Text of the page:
Williams was a star in F1 in the early 1990s. Part of that had to do with the fact that Adrian Newey was designing their cars. The Williams FW14 was for 1991 season and was updated to FW14B-spec for 1992. And it was a beast.
Team drivers Riccardo Patrese and Nigel Mansell managed to win the constructors championship while utilizing the six “B” chassis built for the season. This was the first car designed by Newey and it rocked. It’s probably the best car Williams has ever fielded.
Power is from a 3.5-liter V10 capable of 760 horsepower – at 14,500 rpm! Usually publicly-owned F1 cars have replacement engines, but this one is the real deal, carrying the motor Mansell used to win the opening round of the championship. The competition history for this chassis includes:
1992 South African Grand Prix – 1st (with Nigel Mansell)
1992 Mexican Grand Prix – 1st (with Mansell)
1992 Brazilian Grand Prix – 1st (with Mansell)
1992 Spanish Grand Prix – 1st (with Mansell)
1992 San Marino Grand Prix – 1st (with Mansell)
1992 Monaco Grand Prix – 2nd (with Mansell)
1992 Canadian Grand Prix – 23rd, DNF (with Mansell)
1992 British Grand Prix – 2nd (with Riccardo Patrese)
1992 German Grand Prix – 8th (with Patrese)
1992 Hungarian Grand Prix – 13th, DNF (with Patrese)
1992 Belgian Grand Prix – 3rd (with Patrese)
1992 Italian Grand Prix – 5th (with Patrese)
1992 Portuguese Grand Prix – 19th, DNF (with Patrese)
The car was then mostly destroyed in an airborne accident at Estoril when Patrese hit Gerhard Berger wheel-to-wheel at speed. Mansell went on to be World Champion later that year.
It’s obviously since been restored. Championship-winning F1 cars don’t trade hands publicly often, and Bonhams is mum on a reserve. Check back in a few weeks to see if it sold – and for how much. Click here for more info and here for more from this sale.
Offered by Bonhams | Chichester, U.K. | April 7, 2019
Larrousse Formula One was an F1 team founded by Gerard Larrousse and Didier Calmels in 1987. Based in Paris, the team used Lola chassis through 1991 and switched to Venturi-branded chassis for 1992. Their final two seasons, 1993 and 1994, they used cars designed in-house.
This car, LC89 chassis number 03, was a Lola-built car powered by a 3.5-liter Lamborghini V-12 capable of 600 horsepower. The engine was unreliable and 1989 was a disaster for the team, failing to qualify for or finish a majority of the races that year. The race history for this chassis includes:
1989 US Grand Prix – 26th, DNF (with Philippe Alliot)
1989 Canadian Grand Prix – 14th (with Alliot)
1989 French Grand Prix – 11th (with Eric Bernard)
1989 British Grand Prix – 16th (with Bernard)
1989 Hungarian Grand Prix – 23rd, DNF (with Michele Alboreto)
1989 Belgian Grand Prix – 20th, DNF (with Alboreto)
1989 Italian Grand Prix – 23rd, DNF (with Alboreto)
1989 Portuguese Grand Prix – 11th (with Alboreto)
1990 US Grand Prix – 16th, DNF (with Aguri Suzuki)
1990 Brazilian Grand Prix – 21st, DNF (with Suzuki)
In addition to those races, it also failed to qualify for a few races, including the 1989 Mexican, Spanish, Japanese, and Australian Grands Prix. The car has been on museum duty for quite a while and is missing and ECU and some engine internals. Otherwise, it should sell for between $180,000-$220,000. Click here for more info and here for more from Bonhams.
Offered by Bonhams | Amelia Island, Florida | March 7, 2019
Motor Racing Developments Ltd. was a Formula One constructor founded by driver Jack Brabham and engineer Ron Tauranac. It is commonly known as “Brabham.” The team competed for 30 years, between 1962 and 1992. Jack won the F1 championship in one of his own cars in 1966 – the only time that’s ever happened.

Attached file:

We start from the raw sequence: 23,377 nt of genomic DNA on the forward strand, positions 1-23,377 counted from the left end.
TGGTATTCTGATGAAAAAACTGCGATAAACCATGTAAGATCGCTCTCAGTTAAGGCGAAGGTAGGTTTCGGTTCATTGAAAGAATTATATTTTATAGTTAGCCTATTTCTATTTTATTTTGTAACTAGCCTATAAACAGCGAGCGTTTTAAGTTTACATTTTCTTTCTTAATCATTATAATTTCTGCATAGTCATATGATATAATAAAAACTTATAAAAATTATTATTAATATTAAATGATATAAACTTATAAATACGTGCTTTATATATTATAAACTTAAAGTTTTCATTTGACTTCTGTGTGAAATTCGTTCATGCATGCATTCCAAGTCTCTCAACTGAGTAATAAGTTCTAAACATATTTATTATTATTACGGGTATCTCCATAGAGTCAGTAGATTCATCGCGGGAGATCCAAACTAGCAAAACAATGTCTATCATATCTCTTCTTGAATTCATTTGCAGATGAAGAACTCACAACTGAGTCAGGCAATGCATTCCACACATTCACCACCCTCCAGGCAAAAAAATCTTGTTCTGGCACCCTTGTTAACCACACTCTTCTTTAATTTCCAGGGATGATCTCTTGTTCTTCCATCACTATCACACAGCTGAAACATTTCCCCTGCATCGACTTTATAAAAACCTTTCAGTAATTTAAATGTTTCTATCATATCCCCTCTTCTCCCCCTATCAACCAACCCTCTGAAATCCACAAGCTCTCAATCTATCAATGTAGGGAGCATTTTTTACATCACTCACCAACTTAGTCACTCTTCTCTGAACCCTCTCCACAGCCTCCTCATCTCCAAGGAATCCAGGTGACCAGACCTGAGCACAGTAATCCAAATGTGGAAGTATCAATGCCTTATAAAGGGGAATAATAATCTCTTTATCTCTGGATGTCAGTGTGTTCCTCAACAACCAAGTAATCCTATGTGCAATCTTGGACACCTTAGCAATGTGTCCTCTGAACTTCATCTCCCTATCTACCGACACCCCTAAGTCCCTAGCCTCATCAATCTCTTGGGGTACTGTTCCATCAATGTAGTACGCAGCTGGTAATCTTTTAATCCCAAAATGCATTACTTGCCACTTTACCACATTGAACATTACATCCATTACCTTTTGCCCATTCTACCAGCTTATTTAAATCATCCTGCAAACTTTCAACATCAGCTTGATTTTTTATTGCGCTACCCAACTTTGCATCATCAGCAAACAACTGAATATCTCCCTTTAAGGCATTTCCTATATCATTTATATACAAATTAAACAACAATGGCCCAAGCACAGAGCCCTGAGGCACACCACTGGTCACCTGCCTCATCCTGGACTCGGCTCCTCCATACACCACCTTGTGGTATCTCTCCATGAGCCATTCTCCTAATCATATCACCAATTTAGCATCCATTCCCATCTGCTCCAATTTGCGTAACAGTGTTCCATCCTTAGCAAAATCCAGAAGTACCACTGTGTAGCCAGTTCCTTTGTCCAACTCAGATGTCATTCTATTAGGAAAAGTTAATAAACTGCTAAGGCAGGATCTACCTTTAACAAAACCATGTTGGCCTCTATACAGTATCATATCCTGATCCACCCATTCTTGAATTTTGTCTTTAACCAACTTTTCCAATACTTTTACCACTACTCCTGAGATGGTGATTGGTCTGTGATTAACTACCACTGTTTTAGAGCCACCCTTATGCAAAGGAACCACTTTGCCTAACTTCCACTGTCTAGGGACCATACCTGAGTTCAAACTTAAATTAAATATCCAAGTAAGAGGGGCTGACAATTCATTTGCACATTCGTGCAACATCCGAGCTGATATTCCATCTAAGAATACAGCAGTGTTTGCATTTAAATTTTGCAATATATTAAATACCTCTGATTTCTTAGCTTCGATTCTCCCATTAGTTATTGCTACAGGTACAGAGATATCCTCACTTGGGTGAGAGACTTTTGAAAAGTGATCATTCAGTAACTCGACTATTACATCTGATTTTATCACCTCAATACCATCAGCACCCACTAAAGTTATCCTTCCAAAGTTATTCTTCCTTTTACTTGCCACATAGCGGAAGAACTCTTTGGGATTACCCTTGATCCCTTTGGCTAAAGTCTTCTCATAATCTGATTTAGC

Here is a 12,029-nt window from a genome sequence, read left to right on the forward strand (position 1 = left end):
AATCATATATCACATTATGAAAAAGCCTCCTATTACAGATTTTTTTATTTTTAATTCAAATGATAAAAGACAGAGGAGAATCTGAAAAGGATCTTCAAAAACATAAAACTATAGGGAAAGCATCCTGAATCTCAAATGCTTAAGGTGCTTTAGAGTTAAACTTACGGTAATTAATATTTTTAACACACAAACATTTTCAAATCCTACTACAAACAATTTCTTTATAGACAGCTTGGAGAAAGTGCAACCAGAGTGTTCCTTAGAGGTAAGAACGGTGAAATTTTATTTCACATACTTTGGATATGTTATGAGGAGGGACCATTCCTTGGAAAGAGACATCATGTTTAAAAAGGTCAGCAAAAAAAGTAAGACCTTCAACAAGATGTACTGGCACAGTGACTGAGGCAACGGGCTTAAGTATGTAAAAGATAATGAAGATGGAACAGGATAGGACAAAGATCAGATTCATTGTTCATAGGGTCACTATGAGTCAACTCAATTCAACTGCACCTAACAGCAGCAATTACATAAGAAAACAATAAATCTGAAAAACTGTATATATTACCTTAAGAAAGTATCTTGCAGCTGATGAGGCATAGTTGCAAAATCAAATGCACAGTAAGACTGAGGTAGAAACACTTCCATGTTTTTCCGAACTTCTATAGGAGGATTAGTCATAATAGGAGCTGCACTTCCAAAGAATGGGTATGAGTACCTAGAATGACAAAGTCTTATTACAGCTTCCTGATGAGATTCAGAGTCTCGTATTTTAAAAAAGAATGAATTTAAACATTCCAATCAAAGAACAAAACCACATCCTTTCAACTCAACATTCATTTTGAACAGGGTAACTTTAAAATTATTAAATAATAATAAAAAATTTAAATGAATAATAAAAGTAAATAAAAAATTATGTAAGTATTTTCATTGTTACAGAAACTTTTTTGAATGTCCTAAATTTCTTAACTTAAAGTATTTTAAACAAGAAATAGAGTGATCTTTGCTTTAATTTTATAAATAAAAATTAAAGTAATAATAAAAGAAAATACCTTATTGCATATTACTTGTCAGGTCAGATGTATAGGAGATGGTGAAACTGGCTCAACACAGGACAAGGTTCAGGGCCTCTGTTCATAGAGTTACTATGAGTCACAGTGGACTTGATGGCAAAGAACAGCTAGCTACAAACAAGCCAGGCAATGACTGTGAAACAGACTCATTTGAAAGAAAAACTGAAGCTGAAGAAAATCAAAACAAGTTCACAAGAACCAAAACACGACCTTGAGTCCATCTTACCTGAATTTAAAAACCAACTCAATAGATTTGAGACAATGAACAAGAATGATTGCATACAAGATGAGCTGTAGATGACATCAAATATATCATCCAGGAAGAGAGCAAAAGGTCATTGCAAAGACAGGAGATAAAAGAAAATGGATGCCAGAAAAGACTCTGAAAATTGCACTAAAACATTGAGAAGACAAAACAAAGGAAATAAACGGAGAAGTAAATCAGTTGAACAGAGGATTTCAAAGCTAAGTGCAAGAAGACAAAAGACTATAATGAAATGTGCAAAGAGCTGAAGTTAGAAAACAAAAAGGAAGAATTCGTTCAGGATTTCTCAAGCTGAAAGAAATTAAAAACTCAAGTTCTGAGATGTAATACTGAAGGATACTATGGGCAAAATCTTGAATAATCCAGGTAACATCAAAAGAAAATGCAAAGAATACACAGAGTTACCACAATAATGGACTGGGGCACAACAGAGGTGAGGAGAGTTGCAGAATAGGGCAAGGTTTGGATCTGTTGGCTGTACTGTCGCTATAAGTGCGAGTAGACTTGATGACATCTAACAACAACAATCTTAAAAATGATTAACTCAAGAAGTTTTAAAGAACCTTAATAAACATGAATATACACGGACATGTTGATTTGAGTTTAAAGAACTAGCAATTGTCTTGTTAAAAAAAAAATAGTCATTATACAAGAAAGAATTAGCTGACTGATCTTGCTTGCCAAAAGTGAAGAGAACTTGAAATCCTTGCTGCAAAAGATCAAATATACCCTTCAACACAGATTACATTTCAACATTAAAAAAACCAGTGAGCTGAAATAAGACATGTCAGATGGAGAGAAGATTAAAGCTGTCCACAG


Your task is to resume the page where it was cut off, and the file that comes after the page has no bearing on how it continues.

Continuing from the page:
This chassis began life as a Repco-powered BT26 in 1968 with driver Jochen Rindt. The Repco was an unreliable unit, so the team switched to Cosworth power for 1969. With the new engine and some slight tweaks, the ’68 cars (including this one) were rechristened the BT26A. This car is powered by a 3.0-liter Ford-Cosworth DFV V8. It’s race history includes:
1968 Canadian Grand Prix – 12th (DNF), with Jochen Rindt
1968 United States Grand Prix – 11th (DNF), with Rindt
1968 Mexican Grand Prix – 21st (DNF), with Rindt
1969 Spanish Grand Prix – 6th, with Jacky Ickx
1969 Dutch Grand Prix – 5th, with Ickx
1969 French Grand Prix – 3rd, with Ickx
1969 Canadian Grand Prix – 1st, with Ickx
1969 Mexican Grand Prix – 2nd, with Ickx
1969 Oulton Park Gold Cup – 1st, with Ickx
Not too shabby a record once the Cosworth was installed, which the car retains. It’s an impressive open-wheel car from the glory days of F1. It should bring between $1,100,000-$1,400,000. Click here for more info and here for more from Bonhams.
Offered by RM Sotheby’s | Amelia Island, Florida | March 8-9, 2019
It’s become pretty trendy lately for “major” manufacturers to build track-only cars for their wealthier clients to enjoy and pretend they are talented. Ferrari has done it, as has Aston Martin. In 2011, Lotus decided to try to do it in a completely different, balls-to-the-wall kind way.
Before the recession about killed the company and cost the CEO his job, Lotus head man Danny Bahar was flinging out cool concepts left and right with an awesome product roadmap that would’ve made Lotus a sports car contender again. Just like McLaren ended up doing with much better timing (and funding).
Anyway, one of his projects was this, the T125. It’s basically a customer F1 car. Power is from a 640 horsepower, 3.8-liter Cosworth V8. It’s got a bunch of F1 tech inside of it as Lotus was a constructor in F1 at the time. Basically, the car is way too intense for some rando rich guy to hop in and safely pilot around a track.
Despite that, Lotus planned an extravagant launch party in the basement of the Louvre where they told select clients that for about $1 million they’d get the car, a transporter, spares, and a professional driver to teach them how to use it. Then they could go race other people who bought in.
Well it didn’t work. Lotus ended up building as few as two of these, and rumor is not one of them was ever sold as intended. This one has the classic John Player Special livery and can now be yours. Click here for more info and here for more from this sale.